What Goes Up Must Come Down

The first time I truly got depressed was when I was 20 years old and the guy I was involved with told me that although he really liked me, he was still in love (with his ex-girlfriend). It was downhill from there. Failed relationship after failed relationship. More and more severe depression. Suicidal tendencies followed by a suicide attempt. 

In all this chaos, there was something very important to my recovery. My diagnosis in 1999 was depression, but no one had ever addressed my hypomania. It wasn’t until I attended a NAMI (National Alliance on Mental Illness) workshop that I even learned that there was a type 2 of bipolar disorder which included not only severe depression, but hypomania as well. 

After this workshop I was determined to get a more accurate diagnosis. I went to a new psychiatrist and told her that I thought I had bipolar type 2. She assessed me and confirmed what I already knew. I did indeed have bipolar disorder type 2. 

It is so easy to misdiagnose someone as just depressed who actually suffers from bipolar disorder type 2. The hypomania is never as apparent as the depression. And since the hypomania is much more subtle than mania, sometimes people just think, “Oh, she’s just in a good mood.” 

No, my highs were not just good moods. I experienced racing thoughts, rapid speech, inflated self-esteem, grandiose ideas, hyper sexuality, and overspending — all of the classic symptoms of hypomania. But for years and years, even after I was diagnosed with bipolar type 2, I was still only treated for the depression because it was the depression that was causing the suicidal thoughts, not the hypomania.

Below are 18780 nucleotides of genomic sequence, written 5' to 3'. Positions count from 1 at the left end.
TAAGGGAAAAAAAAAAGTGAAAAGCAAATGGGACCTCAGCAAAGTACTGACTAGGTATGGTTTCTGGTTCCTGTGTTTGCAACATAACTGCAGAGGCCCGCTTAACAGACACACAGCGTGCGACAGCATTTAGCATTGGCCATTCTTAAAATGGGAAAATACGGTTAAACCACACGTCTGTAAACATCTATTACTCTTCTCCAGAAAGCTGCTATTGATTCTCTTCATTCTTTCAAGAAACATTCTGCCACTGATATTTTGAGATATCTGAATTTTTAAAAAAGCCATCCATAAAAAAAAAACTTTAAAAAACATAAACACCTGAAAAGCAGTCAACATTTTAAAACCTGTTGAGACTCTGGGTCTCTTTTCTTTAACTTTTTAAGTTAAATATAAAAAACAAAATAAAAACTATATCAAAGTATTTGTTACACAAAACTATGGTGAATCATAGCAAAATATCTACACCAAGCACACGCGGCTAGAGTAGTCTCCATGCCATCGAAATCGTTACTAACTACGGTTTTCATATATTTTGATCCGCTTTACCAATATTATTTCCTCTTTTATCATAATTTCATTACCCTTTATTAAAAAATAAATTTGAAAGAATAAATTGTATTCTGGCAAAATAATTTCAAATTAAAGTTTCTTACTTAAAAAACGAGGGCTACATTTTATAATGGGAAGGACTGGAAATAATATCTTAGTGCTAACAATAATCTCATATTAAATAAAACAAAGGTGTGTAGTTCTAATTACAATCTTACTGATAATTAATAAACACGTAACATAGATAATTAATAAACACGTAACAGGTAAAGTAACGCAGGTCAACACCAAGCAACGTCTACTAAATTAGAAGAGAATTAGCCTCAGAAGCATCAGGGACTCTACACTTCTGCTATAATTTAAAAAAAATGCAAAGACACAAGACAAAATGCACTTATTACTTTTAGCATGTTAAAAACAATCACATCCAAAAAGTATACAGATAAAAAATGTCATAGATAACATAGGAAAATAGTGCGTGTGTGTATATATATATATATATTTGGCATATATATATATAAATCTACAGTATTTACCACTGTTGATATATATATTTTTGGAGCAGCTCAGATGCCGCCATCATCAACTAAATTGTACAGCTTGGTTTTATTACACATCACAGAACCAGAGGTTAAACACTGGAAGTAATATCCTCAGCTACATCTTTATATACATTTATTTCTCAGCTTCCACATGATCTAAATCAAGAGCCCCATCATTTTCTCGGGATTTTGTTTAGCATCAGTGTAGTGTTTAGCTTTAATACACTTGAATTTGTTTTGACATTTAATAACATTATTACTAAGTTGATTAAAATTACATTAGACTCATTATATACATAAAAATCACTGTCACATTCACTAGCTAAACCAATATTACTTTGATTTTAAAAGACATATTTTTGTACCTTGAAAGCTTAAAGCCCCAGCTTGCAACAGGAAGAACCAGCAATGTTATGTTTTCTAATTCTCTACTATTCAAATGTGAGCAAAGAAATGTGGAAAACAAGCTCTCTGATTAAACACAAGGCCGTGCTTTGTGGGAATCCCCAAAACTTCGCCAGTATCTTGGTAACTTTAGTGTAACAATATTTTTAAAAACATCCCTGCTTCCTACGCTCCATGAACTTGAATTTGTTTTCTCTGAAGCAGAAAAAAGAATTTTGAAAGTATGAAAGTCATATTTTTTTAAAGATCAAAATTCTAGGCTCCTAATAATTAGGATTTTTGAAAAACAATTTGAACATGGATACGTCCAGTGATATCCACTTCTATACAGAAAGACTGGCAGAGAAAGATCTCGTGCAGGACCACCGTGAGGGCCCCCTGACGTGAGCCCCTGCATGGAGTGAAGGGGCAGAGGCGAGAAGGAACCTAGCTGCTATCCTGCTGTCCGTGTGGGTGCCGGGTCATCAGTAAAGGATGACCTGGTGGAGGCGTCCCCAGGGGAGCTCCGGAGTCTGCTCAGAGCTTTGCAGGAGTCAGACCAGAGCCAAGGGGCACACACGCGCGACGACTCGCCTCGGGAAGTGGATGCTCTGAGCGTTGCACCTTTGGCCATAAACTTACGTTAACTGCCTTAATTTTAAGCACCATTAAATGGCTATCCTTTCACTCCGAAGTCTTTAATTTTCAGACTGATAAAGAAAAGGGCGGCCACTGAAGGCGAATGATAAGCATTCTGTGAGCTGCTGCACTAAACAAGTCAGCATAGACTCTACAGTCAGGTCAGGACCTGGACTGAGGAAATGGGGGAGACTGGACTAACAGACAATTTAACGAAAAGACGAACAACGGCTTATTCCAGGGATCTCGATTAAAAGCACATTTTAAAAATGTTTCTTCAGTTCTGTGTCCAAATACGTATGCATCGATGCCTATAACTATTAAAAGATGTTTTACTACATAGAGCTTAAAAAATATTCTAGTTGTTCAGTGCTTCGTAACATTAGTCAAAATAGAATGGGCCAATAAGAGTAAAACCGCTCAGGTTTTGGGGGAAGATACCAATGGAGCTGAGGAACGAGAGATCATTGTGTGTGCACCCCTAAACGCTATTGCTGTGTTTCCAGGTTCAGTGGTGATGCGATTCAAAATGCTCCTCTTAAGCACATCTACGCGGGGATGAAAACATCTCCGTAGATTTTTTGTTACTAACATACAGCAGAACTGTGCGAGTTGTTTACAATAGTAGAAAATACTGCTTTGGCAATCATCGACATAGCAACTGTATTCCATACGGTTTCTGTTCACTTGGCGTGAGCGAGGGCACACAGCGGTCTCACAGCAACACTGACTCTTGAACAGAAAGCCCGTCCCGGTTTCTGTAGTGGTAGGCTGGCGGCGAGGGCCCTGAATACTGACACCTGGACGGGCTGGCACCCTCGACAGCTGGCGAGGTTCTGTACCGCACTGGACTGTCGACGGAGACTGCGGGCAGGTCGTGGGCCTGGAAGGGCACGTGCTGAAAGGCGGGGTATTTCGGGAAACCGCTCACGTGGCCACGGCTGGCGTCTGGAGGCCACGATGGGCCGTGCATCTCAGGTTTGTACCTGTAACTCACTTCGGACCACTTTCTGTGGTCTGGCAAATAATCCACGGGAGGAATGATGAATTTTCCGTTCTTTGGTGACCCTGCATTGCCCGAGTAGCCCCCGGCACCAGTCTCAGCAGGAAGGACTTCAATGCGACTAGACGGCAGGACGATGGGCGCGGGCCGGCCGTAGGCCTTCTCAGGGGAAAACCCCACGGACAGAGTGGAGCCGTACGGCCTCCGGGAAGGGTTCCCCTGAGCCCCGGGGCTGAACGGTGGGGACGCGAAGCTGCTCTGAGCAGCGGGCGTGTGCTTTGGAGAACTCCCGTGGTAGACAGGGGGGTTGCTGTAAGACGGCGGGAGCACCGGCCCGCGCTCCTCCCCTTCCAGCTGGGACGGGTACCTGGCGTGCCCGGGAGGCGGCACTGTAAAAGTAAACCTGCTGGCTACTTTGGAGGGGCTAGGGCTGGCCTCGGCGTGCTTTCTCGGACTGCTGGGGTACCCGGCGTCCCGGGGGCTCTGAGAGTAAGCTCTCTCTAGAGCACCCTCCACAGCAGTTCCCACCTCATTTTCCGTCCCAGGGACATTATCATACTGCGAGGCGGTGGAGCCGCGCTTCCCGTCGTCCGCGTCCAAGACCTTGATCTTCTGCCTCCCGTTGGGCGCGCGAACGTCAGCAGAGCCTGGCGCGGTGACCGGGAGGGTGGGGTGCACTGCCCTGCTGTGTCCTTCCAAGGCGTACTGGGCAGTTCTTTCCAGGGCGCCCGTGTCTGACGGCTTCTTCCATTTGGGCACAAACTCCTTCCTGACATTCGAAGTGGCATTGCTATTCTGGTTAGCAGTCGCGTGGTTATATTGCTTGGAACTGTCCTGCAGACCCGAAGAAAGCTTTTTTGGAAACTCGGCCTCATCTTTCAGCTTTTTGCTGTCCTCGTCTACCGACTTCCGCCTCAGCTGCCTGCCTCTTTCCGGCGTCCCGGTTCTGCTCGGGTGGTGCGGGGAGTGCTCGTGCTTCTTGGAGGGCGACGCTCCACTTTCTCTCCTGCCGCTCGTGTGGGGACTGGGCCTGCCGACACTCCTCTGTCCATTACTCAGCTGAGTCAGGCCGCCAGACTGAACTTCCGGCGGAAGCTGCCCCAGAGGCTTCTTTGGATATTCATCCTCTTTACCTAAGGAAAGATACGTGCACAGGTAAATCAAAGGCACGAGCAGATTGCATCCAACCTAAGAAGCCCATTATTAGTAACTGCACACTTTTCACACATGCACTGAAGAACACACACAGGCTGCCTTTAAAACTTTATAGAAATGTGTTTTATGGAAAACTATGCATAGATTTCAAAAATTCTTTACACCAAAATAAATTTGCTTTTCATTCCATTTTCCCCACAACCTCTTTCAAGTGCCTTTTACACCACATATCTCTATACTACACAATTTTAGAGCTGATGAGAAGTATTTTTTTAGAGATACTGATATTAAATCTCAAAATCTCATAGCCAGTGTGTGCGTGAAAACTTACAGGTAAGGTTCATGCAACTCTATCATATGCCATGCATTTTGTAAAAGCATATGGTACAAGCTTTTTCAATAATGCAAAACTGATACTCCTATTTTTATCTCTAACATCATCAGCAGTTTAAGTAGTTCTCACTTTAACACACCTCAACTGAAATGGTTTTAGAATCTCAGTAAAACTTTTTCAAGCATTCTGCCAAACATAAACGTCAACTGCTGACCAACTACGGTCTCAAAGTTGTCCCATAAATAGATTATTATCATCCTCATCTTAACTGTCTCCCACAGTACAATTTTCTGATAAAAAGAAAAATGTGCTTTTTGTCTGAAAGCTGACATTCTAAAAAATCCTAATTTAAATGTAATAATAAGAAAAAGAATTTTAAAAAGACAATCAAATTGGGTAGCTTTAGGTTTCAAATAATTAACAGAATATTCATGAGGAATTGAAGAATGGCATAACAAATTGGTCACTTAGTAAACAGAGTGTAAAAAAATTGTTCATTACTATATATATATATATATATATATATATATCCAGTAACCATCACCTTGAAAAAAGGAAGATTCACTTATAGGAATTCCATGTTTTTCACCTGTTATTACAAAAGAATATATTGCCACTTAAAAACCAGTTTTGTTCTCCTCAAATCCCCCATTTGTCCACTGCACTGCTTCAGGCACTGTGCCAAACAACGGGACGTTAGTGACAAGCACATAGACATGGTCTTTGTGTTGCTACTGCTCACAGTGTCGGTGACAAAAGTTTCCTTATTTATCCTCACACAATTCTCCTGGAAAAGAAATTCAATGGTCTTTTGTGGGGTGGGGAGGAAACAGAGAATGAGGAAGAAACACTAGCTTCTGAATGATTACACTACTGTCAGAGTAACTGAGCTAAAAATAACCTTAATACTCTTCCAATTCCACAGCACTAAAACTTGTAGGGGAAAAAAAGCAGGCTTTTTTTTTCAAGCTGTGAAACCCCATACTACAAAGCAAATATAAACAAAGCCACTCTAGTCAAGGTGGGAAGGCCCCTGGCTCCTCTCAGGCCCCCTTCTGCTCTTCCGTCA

After being on SSRI’s that induced hypomanic states, I finally started seeing a psychiatrist that was educated enough about bipolar disorder type 2 to know not to prescribe an anti-depressant to someone with this type of bipolar. Instead, she prescribed mood stabilizers only. My moods stabilized after that. (Editor’s note: Some people with bipolar disorder do take anti-depressants, but not by themselves. They are often combined with a mood stabilizer.) 

Knowing my triggers to my hypomania helps tremendously. When I am depressed, I don’t want to spend any money, but when I am hypomanic I want to buy out the store. I don’t have the hyper sexuality anymore because I joined a 12-step program in 2008 to address this. The other symptoms are not as severe either but they are still there. 

Another big trigger to my hypomania is insomnia. During these periods of my mood cycle I get up super early or don’t sleep all night. I get very excited and want to do everything under the sun. I clean like a fiend, I make lots of commitments, etc. So to manage this mood symptom I take an anti-anxiety which also helps with sleep. 

What I have learned over the years is that what goes up must come down and the higher my hypomanic state, the worse my depression will be. I realized that not only is it important to manage the depression, but it is equally important to take care of myself when I am in a hypomanic state.

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